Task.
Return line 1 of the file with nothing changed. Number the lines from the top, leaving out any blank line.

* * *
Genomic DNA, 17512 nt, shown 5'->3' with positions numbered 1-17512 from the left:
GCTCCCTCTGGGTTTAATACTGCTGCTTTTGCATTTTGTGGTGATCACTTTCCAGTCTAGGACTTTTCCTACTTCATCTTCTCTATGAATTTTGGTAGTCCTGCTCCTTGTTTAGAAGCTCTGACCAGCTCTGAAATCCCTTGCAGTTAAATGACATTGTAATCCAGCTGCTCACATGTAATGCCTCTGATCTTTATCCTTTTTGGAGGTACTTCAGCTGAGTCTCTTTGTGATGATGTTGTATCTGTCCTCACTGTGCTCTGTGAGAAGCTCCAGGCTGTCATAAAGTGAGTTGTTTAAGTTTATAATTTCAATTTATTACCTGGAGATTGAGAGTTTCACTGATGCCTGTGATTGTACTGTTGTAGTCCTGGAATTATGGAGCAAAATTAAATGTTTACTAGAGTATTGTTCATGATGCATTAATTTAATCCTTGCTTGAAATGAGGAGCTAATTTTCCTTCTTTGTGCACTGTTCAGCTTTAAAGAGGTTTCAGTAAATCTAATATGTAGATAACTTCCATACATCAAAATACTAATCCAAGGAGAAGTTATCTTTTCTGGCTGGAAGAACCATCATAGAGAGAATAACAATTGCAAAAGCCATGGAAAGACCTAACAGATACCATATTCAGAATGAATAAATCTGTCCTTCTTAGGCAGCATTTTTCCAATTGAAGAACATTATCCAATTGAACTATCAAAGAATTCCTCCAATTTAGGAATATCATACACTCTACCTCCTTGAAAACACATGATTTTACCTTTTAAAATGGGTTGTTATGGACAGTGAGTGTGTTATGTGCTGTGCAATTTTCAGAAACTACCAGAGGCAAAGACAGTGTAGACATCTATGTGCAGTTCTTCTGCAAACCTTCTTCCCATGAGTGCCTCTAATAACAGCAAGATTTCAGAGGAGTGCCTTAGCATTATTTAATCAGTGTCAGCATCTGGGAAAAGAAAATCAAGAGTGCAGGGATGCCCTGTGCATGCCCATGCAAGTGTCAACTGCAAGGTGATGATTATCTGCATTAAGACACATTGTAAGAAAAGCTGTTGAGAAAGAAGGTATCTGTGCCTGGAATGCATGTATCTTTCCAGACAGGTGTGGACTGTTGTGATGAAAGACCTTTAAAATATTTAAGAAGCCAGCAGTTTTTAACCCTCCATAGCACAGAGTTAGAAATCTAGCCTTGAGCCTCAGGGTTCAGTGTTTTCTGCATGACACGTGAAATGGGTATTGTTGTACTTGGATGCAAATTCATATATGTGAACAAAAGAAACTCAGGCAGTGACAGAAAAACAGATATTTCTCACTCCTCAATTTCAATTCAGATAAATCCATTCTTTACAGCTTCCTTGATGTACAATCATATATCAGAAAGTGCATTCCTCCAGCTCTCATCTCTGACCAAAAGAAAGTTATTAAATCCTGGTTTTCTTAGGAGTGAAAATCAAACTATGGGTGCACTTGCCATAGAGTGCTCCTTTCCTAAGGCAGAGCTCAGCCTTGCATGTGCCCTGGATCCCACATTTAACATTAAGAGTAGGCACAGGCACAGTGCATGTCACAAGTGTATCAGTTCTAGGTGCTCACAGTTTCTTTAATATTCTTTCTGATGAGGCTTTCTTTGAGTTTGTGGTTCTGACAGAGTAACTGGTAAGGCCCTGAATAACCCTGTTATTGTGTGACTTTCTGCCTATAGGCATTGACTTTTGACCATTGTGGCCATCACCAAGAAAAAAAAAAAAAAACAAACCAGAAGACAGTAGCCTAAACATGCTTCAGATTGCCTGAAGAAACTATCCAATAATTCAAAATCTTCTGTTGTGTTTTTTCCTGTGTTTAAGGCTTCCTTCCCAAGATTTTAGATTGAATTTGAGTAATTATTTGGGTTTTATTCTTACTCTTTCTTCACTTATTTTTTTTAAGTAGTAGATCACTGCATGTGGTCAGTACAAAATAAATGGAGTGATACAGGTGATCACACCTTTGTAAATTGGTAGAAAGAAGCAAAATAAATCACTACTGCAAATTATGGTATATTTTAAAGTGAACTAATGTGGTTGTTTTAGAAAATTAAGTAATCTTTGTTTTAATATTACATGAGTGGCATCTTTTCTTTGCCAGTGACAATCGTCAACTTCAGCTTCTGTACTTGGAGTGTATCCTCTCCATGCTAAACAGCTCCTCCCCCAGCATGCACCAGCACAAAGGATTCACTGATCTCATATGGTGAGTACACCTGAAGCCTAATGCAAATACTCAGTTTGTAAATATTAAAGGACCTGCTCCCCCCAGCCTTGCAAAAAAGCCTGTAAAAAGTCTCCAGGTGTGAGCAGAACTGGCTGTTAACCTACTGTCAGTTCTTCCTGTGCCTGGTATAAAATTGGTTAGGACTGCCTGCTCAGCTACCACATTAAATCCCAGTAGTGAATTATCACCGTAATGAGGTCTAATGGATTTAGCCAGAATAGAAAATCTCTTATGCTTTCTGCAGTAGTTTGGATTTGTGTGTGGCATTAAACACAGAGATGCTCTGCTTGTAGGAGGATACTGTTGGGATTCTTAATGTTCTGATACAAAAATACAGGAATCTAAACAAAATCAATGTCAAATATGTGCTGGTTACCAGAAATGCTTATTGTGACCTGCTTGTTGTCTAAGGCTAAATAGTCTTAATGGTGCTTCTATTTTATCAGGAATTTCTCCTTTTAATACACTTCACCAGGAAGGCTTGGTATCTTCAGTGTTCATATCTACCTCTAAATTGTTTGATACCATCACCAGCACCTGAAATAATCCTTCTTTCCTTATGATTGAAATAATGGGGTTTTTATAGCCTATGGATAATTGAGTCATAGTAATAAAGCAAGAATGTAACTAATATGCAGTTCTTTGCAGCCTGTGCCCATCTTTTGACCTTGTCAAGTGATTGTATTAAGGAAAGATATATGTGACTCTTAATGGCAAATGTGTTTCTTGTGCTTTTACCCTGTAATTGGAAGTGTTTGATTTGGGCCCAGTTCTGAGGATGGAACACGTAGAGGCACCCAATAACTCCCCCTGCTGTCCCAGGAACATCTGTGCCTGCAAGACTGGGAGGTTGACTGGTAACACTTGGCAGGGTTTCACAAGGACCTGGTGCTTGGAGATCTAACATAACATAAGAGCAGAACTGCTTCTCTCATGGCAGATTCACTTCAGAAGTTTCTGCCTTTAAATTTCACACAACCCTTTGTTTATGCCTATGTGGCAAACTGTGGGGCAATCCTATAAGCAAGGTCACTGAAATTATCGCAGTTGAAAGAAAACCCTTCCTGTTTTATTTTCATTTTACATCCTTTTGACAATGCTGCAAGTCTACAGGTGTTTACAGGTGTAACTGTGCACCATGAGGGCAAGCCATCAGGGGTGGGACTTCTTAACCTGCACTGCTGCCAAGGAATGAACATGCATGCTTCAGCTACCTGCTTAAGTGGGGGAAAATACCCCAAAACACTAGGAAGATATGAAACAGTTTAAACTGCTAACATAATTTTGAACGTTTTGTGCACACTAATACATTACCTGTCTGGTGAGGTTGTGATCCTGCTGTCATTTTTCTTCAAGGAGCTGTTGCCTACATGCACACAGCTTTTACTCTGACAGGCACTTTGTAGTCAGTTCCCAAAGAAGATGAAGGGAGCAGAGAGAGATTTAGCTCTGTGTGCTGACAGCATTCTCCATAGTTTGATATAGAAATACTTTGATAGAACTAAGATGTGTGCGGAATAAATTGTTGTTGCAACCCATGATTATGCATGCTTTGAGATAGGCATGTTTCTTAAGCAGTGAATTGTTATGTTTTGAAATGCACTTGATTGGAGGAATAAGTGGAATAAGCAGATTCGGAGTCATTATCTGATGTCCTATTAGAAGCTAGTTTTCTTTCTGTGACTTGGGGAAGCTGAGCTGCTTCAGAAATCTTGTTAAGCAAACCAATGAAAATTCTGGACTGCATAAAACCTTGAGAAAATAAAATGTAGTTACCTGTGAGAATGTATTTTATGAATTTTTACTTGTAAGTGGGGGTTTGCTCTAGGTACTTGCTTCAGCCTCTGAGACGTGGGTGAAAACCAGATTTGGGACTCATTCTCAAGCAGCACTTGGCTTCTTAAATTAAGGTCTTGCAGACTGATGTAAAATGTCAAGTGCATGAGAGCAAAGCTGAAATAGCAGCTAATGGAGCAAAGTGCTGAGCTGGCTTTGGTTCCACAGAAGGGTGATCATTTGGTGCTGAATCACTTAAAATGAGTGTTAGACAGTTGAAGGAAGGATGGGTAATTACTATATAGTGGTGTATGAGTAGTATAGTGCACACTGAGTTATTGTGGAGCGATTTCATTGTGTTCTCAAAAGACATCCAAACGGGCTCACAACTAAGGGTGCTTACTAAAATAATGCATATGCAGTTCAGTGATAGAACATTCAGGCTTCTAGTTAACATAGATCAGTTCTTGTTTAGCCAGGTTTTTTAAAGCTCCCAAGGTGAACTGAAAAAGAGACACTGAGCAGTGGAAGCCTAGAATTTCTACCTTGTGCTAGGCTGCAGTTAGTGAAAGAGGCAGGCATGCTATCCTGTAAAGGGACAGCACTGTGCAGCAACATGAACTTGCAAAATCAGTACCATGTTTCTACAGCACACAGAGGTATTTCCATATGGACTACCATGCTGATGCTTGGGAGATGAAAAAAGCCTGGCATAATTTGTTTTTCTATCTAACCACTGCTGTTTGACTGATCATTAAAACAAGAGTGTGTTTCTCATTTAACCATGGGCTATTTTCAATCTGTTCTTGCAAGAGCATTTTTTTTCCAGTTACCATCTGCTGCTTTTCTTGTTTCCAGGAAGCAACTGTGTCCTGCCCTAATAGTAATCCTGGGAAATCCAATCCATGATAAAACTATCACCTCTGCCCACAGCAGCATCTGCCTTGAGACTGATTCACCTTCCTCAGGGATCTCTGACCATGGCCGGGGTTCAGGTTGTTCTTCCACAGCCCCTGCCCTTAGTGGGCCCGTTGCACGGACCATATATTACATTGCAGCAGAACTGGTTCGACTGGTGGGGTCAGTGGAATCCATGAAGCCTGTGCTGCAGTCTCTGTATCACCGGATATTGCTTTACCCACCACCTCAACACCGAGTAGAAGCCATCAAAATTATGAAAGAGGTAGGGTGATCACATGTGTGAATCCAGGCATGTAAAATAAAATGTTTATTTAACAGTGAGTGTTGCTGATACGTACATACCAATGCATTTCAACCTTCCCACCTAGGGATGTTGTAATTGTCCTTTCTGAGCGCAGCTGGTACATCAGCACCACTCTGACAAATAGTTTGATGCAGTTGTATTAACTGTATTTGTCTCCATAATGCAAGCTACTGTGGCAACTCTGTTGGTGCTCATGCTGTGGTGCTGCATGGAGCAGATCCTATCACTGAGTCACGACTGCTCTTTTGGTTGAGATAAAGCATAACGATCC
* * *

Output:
Genomic DNA, 17512 nt, shown 5'->3' with positions numbered 1-17512 from the left: